Should you consider refinancing with rising interest rates?

Published April 12, 2021
Sathi Roy (NMLS ID: 1459669)
by Sathi Roy (NMLS ID: 1459669)

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In 2020, interest rates reached historic lows on multiple occasions, encouraging many homeowners to refinance their mortgages and lock in more favorable terms. But what about when interest rates are on the rise? Is that a sign that you should hold off on any refinancing plans?

The truth is that you should never try to time the market, and if today’s interest rates can help you achieve your unique financial goals, you shouldn’t wait to move forward. Let’s walk through how mortgage rates are determined and how to decide if now is a good time for you to refinance.

How are mortgage rates determined

When you click the "Apply now" button on a mortgage application, the interest rates you get in return are determined by a combination of market factors and personal factors.

Let's cover off on the market factors first. Broadly speaking, all interest rates are determined by the state of the economy and what the US Federal Reserve is doing in response. These benchmark interest rates tend to be higher when the economy is in a period of growth and lower when the economy is slowing.

Mortgage rates are also influenced by personal factors—including your credit score, the size of your down payment, and the type of property you're looking to buy or refinance. The type of mortgage you’re looking to acquire plays a role, too. For example, a mortgage with a longer loan term will usually come with a higher interest rate than a mortgage that you pay off faster. That’s because lenders see short-term loans as less risky investments, so they charge you less for borrowing the money.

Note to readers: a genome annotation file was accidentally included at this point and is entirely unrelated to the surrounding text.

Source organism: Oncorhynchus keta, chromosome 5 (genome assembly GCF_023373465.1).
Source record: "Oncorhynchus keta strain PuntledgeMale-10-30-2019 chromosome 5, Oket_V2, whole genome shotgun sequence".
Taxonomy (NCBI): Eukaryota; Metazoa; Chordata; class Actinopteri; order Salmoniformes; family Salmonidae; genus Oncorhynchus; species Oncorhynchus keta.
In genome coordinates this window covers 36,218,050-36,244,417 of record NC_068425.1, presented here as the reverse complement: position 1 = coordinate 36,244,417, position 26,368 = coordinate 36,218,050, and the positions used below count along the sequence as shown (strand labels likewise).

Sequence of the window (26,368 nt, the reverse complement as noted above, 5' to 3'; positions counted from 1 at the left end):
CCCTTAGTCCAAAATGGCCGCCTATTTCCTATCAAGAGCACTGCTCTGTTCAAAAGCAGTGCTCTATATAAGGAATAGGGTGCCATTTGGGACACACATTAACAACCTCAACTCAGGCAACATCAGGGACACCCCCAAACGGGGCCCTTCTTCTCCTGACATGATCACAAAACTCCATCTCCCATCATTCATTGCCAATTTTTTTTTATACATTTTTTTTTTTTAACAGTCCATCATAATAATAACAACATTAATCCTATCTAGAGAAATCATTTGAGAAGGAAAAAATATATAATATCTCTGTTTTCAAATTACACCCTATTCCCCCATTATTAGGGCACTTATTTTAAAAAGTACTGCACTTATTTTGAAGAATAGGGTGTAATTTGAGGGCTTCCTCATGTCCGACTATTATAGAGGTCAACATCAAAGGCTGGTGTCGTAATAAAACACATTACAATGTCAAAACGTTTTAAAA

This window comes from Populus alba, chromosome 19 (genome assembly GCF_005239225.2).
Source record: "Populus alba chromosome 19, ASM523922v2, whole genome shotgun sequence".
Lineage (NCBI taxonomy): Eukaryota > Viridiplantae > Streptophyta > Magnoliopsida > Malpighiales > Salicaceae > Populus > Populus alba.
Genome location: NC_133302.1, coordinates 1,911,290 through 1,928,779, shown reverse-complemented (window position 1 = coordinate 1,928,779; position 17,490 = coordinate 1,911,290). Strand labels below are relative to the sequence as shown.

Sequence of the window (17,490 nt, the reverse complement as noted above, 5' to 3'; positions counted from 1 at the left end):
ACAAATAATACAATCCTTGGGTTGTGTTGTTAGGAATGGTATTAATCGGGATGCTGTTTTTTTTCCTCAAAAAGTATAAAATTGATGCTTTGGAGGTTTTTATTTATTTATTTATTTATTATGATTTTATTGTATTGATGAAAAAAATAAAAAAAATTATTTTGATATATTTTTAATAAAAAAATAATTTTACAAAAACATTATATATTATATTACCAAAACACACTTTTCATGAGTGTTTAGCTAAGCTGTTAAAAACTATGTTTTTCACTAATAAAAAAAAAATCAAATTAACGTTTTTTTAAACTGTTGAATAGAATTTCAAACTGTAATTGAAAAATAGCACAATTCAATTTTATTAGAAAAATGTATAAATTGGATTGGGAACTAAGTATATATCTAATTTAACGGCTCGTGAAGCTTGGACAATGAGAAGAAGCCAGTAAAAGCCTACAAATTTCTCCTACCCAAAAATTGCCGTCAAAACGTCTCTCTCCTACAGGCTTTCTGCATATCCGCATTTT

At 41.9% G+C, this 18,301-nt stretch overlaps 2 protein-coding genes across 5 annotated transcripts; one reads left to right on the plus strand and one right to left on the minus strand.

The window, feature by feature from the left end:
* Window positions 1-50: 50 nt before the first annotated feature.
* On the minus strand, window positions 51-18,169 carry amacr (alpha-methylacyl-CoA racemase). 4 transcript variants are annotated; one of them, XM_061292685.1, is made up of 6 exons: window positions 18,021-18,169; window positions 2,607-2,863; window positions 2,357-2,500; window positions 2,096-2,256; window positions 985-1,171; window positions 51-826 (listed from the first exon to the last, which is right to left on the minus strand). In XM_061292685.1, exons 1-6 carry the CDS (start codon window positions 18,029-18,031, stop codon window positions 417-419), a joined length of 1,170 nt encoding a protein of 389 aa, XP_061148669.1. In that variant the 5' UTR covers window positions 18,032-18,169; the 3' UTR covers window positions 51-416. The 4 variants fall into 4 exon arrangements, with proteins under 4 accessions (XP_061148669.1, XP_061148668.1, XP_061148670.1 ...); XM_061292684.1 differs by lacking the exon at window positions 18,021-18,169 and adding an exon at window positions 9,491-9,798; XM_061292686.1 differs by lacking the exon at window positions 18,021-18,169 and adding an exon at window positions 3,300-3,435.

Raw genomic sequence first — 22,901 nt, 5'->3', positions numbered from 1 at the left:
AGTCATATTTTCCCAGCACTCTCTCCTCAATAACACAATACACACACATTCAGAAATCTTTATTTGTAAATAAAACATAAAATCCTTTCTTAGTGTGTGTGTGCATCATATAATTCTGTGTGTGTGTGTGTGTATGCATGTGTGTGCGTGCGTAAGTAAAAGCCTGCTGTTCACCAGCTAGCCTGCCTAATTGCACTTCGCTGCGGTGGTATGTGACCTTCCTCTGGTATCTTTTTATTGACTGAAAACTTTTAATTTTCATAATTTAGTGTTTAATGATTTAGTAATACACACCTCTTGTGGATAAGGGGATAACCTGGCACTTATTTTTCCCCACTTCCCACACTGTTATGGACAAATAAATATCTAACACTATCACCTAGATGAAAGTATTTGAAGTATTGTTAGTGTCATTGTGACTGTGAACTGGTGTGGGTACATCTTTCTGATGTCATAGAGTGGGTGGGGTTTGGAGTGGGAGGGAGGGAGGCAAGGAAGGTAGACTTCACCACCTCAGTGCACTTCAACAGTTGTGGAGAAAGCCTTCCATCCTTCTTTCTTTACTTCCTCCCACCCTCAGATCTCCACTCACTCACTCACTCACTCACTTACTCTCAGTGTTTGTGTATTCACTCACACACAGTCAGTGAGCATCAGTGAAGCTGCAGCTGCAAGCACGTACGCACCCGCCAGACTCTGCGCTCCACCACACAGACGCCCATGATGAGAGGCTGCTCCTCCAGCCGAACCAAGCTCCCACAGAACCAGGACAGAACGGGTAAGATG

What causes rates to rise?

To find out what makes interest rates rise, let's start with what made them hit historic lows on multiple occasions in 2020. When the economy shows signs of slowing—for example, in the midst of a global pandemic—investors will look to offload risky assets, like stocks and riskier bonds. In turn, they’ll put their money in things that are considered “safe,” such as US Treasuries—which are considered one of the safest investments in the world. When the price of Treasuries go up (from all the buying), the market determined interest rate, or yield, goes down.

The flip-side of this equation is that when the economy starts to show signs of growing, interest rates will follow suit. You can see this happening with the COVID-19 vaccine rollout, which is helping more people return to work. Positive news for the economy causes investors to move away from Treasuries, which drives the Treasury yield up, which drives interest rates up. (If you're interested, we have an entire article that gets into the weeds on this topic.)

The important thing to keep in mind is that rising interest rates do not have to get in the way of you achieving your refinancing goals. In fact, there are a number of instances when you may find that you are able to secure a lower interest rate than with your current mortgage with a refinance in these conditions. Let’s explore a few of them now.

5 times refinancing during a period of rising rates can be a good thing

1. You can consolidate other loans